Both of our albums draw influences from a lot of different sources as Shane, Mick and myself brought our own tastes in music to the table. Our approach has always been to follow the song where ever it wants to go rather than try to fit it into a predefined 'sound'. So on 'Happy The Man' we flit from melodic pop to folk to rock to electronica diversions and ukulele ditty's.
We've seen that your music is often described as a mixture of pop and folk music. How would you describe it? We feel its definitely more than a mere mixture of pop and folk music especially in songs such as "Sunshine Makes Me High" with it's elaborate arrangements and dreamy quality that runs through the entire album.
Both myself and Mick learnt our songwriting craft on the open mic circuit in Dublin. I think because of this our songs have a strong folk quality. They have a narrative and forms and structures al influenced by folk. When it comes to arranging them we like to take them somewhere else, dress them up in other genres but most of our songs begin life on just an acoustic guitar. When we're finished with them in the studio certainly some of our songs don't really belong in the folk category but the music business demands that we be classified as something definite. I don't mind so much being boxed in like this as both 'Happy The Man' and it's predecessor went to number one in the folk chart on iTunes in America, which was nice.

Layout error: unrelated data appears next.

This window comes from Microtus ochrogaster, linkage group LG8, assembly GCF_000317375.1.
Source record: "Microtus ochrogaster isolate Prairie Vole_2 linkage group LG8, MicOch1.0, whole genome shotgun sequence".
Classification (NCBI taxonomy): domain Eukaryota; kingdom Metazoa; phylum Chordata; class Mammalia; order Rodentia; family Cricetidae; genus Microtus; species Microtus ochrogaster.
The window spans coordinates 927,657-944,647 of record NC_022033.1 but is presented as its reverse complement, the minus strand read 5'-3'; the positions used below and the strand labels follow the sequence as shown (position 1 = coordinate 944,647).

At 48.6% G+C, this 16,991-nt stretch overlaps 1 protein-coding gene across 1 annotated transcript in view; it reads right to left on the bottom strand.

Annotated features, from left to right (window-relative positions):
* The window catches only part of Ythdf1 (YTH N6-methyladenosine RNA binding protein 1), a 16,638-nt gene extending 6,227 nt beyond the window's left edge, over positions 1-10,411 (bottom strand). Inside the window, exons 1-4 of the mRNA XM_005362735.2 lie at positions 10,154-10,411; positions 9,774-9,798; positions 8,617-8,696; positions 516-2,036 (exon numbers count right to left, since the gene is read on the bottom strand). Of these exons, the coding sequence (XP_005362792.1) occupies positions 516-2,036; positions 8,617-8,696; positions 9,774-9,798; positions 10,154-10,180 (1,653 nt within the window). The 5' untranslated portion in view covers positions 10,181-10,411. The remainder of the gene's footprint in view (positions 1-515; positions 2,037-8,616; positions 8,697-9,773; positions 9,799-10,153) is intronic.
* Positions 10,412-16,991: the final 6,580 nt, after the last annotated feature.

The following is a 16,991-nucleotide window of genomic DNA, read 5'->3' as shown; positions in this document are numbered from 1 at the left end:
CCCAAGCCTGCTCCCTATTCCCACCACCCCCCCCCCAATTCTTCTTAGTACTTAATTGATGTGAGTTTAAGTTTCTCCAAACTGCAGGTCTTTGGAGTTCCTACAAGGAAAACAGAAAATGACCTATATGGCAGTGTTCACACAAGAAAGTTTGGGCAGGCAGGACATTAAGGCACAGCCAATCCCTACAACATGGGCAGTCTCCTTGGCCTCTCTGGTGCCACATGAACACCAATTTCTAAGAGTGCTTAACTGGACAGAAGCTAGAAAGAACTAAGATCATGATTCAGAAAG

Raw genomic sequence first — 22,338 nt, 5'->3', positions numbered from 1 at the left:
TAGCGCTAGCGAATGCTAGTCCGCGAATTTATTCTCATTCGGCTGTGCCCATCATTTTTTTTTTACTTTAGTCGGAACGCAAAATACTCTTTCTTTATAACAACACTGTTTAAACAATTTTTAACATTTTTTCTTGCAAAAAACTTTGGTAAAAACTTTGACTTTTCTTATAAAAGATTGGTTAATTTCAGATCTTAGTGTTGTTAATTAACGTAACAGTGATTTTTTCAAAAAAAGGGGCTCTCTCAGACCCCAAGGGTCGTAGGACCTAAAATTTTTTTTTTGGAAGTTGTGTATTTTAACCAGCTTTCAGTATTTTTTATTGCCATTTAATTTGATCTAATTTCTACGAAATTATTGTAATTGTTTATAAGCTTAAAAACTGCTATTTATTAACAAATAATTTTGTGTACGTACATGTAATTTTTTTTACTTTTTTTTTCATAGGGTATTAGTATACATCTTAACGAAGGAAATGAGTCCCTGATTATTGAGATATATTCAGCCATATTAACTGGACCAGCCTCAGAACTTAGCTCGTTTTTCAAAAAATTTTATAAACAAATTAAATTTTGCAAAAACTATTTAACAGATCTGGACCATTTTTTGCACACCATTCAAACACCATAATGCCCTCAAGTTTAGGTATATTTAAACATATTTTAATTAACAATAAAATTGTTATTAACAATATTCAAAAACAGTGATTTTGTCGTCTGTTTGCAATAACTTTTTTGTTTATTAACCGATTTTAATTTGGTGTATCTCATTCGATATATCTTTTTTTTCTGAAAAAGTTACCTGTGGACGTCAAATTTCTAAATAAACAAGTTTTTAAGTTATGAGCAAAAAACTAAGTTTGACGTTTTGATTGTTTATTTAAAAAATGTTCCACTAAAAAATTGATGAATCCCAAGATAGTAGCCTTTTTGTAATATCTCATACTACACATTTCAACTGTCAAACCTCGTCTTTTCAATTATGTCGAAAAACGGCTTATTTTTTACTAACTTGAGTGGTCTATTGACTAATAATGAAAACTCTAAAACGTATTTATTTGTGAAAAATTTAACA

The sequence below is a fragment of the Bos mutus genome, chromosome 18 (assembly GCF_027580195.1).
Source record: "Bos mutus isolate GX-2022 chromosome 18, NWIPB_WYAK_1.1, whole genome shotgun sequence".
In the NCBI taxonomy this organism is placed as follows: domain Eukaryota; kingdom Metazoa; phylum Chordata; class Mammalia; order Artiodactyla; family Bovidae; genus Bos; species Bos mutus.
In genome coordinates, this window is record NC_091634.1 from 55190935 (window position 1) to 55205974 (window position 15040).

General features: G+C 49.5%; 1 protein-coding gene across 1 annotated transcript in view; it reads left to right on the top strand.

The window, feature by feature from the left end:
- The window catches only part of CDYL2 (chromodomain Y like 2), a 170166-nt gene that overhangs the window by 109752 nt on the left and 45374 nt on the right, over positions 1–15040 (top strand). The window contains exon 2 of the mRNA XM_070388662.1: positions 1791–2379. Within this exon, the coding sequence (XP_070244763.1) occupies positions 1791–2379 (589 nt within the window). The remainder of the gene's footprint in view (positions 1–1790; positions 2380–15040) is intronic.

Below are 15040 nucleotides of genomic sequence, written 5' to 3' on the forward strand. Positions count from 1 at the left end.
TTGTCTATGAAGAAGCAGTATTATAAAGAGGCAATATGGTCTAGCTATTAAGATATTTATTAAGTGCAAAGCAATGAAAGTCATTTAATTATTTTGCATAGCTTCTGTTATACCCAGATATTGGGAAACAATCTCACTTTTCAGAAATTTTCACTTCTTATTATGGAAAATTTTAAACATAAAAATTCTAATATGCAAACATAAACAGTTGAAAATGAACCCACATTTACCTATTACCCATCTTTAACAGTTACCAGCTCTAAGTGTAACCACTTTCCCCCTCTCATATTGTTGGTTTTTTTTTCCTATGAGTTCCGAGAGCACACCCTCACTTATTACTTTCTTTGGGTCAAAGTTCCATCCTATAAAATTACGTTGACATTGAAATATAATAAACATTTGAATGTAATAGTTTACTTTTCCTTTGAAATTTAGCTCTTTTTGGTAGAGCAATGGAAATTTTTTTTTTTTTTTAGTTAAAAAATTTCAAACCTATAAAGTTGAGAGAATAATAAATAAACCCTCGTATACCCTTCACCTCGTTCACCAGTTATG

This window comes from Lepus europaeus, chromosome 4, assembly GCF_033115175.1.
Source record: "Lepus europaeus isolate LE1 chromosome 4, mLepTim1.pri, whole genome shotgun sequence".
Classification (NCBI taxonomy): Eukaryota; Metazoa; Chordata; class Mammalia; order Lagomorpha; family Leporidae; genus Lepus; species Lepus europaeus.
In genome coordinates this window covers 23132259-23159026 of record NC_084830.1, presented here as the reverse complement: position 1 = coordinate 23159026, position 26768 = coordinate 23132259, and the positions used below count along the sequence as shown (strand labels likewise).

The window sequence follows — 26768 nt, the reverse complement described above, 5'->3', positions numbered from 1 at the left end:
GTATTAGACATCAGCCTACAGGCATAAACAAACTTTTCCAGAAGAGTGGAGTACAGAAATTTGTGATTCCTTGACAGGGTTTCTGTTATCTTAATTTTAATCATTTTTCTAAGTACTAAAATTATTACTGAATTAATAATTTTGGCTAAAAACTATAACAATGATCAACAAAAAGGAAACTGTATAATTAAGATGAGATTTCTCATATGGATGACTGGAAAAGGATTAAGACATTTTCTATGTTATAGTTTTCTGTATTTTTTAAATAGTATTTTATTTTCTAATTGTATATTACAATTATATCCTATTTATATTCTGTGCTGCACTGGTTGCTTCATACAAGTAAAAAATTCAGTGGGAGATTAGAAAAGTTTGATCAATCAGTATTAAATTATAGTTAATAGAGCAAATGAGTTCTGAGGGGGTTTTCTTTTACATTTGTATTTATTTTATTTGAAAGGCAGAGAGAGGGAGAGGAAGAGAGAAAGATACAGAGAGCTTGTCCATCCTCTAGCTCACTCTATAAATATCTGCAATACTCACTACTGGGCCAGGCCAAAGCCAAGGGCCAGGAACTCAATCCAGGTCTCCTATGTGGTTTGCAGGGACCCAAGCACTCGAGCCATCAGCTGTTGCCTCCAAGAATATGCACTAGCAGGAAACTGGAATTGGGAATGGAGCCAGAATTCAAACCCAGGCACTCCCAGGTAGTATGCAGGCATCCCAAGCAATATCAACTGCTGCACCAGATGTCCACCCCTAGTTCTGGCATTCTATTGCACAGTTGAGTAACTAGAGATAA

[ Guggenheim Grotto ]

Guggenheim Grotto

And how does it all work out live? Unfortunately, being in Croatia stopped us from seeing lots of your shows.

Untril recently we toured as a four piece band. Since Shanes departure Mick and myself are exploring touring the album as just the two of us. It has required us to rearrange a lot of our songs to suit a duo (we play keyboard, acoustic guitar, viola and ukulele) but we are delighted with the response we are getting from it.

You have both website and myspace profile so what do you think about those services? Can they help a band to break through? The more we look at it, there seem to be something there. After all, it helped us discover you and your music and that can't be a bad thing!